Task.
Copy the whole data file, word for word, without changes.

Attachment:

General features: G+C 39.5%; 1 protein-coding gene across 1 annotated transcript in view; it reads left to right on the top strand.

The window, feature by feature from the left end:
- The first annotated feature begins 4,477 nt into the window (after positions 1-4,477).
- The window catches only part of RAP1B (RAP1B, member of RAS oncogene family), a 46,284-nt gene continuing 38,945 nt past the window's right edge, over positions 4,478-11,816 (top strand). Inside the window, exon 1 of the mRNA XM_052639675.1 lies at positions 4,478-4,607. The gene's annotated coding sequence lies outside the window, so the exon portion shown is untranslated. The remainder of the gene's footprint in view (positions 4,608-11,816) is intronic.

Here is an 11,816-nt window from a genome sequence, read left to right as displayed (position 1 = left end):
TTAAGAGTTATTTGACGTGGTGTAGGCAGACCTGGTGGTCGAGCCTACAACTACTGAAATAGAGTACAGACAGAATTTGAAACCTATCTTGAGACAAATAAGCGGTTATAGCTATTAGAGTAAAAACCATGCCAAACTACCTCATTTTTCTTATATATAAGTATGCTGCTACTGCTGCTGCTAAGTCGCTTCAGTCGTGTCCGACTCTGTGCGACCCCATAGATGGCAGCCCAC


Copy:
General features: G+C 39.5%; 1 protein-coding gene across 1 annotated transcript in view; it reads left to right on the top strand.

The window, feature by feature from the left end:
- The first annotated feature begins 4,477 nt into the window (after positions 1-4,477).
- The window catches only part of RAP1B (RAP1B, member of RAS oncogene family), a 46,284-nt gene continuing 38,945 nt past the window's right edge, over positions 4,478-11,816 (top strand). Inside the window, exon 1 of the mRNA XM_052639675.1 lies at positions 4,478-4,607. The gene's annotated coding sequence lies outside the window, so the exon portion shown is untranslated. The remainder of the gene's footprint in view (positions 4,608-11,816) is intronic.

Here is an 11,816-nt window from a genome sequence, read left to right as displayed (position 1 = left end):
TTAAGAGTTATTTGACGTGGTGTAGGCAGACCTGGTGGTCGAGCCTACAACTACTGAAATAGAGTACAGACAGAATTTGAAACCTATCTTGAGACAAATAAGCGGTTATAGCTATTAGAGTAAAAACCATGCCAAACTACCTCATTTTTCTTATATATAAGTATGCTGCTACTGCTGCTGCTAAGTCGCTTCAGTCGTGTCCGACTCTGTGCGACCCCATAGATGGCAGCCCAC